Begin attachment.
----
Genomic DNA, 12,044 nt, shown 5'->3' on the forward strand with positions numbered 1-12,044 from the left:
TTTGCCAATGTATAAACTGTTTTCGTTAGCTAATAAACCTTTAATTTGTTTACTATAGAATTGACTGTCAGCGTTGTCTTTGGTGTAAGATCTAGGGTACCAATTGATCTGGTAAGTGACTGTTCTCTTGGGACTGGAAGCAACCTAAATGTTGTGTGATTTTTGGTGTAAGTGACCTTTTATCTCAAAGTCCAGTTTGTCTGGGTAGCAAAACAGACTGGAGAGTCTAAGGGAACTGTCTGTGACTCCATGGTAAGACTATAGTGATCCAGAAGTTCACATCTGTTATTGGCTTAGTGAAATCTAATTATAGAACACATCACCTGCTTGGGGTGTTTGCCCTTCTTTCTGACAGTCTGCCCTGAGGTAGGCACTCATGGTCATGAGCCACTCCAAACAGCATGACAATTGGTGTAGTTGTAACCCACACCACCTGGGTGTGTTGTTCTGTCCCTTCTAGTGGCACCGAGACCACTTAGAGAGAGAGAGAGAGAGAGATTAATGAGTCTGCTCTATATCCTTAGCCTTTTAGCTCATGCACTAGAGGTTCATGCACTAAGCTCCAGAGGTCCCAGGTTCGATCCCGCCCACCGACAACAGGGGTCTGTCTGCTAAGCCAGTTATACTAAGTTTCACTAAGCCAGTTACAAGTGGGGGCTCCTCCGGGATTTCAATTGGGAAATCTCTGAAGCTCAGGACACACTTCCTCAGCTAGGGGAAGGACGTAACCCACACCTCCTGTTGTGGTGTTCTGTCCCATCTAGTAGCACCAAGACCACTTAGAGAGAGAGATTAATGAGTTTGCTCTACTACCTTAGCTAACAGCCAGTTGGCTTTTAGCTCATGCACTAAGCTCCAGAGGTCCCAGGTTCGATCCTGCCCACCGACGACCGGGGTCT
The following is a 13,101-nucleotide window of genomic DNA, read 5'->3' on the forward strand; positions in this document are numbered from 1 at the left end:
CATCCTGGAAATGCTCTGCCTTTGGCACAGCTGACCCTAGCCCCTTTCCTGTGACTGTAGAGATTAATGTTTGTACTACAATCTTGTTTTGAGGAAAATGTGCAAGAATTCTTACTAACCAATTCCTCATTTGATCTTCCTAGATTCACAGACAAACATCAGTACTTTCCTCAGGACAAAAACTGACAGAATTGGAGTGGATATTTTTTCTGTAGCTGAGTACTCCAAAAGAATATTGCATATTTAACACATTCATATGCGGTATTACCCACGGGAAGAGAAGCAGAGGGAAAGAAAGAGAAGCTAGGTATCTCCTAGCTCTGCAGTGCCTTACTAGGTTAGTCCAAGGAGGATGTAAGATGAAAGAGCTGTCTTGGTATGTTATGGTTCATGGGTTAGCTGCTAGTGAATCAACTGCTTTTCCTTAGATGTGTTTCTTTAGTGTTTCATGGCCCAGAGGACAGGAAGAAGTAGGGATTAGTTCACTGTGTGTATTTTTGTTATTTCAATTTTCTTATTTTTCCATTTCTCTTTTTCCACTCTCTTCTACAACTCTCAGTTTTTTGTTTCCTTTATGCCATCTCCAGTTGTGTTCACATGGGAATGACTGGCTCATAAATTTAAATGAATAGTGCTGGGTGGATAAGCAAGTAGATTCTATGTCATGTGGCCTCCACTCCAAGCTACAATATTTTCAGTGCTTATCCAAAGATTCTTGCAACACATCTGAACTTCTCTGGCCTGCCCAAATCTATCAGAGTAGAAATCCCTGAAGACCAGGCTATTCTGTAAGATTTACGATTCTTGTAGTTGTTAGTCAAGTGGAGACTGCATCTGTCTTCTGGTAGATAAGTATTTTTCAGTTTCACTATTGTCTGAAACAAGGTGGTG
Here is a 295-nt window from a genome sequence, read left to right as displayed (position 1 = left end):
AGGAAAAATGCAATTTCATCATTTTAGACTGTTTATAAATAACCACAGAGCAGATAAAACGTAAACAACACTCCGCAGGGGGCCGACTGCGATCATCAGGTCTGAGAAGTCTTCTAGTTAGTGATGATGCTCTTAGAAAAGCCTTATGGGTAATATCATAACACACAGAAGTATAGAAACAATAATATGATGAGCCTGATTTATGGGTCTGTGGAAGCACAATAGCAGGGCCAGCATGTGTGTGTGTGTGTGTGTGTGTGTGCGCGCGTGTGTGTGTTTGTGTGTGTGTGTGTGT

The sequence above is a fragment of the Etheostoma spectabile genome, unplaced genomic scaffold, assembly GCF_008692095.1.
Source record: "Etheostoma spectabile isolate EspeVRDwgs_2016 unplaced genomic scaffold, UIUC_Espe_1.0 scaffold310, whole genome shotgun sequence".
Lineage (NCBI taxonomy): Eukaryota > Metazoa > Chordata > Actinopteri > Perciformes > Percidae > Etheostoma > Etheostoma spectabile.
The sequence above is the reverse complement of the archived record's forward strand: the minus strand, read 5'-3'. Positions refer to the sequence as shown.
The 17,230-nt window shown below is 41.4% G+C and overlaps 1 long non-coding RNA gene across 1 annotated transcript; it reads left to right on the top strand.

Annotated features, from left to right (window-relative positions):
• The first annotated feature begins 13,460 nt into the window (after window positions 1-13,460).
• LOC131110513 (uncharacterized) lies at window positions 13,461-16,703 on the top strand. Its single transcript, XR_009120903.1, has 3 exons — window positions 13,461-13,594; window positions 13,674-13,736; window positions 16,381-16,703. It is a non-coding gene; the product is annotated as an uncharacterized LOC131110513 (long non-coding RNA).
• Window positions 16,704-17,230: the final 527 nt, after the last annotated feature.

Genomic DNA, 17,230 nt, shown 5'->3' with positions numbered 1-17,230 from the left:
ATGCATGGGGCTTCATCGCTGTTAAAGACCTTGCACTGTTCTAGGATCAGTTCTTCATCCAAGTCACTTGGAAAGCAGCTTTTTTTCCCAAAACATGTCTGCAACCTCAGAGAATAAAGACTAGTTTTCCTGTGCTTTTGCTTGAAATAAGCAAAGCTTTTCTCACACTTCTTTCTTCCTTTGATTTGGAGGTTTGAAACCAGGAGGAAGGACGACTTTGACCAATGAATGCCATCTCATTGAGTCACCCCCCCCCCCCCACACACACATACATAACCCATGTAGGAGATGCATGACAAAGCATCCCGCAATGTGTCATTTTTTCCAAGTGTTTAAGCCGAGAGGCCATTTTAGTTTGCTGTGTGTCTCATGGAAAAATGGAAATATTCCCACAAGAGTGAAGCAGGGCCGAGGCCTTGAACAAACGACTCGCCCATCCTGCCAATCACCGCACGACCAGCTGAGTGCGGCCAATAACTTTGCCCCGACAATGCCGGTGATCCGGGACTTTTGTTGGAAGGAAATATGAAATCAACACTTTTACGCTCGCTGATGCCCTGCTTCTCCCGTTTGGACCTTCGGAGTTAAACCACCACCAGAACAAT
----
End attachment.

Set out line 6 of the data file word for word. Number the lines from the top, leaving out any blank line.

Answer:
AGGAAAAATGCAATTTCATCATTTTAGACTGTTTATAAATAACCACAGAGCAGATAAAACGTAAACAACACTCCGCAGGGGGCCGACTGCGATCATCAGGTCTGAGAAGTCTTCTAGTTAGTGATGATGCTCTTAGAAAAGCCTTATGGGTAATATCATAACACACAGAAGTATAGAAACAATAATATGATGAGCCTGATTTATGGGTCTGTGGAAGCACAATAGCAGGGCCAGCATGTGTGTGTGTGTGTGTGTGTGTGTGCGCGCGTGTGTGTGTTTGTGTGTGTGTGTGTGT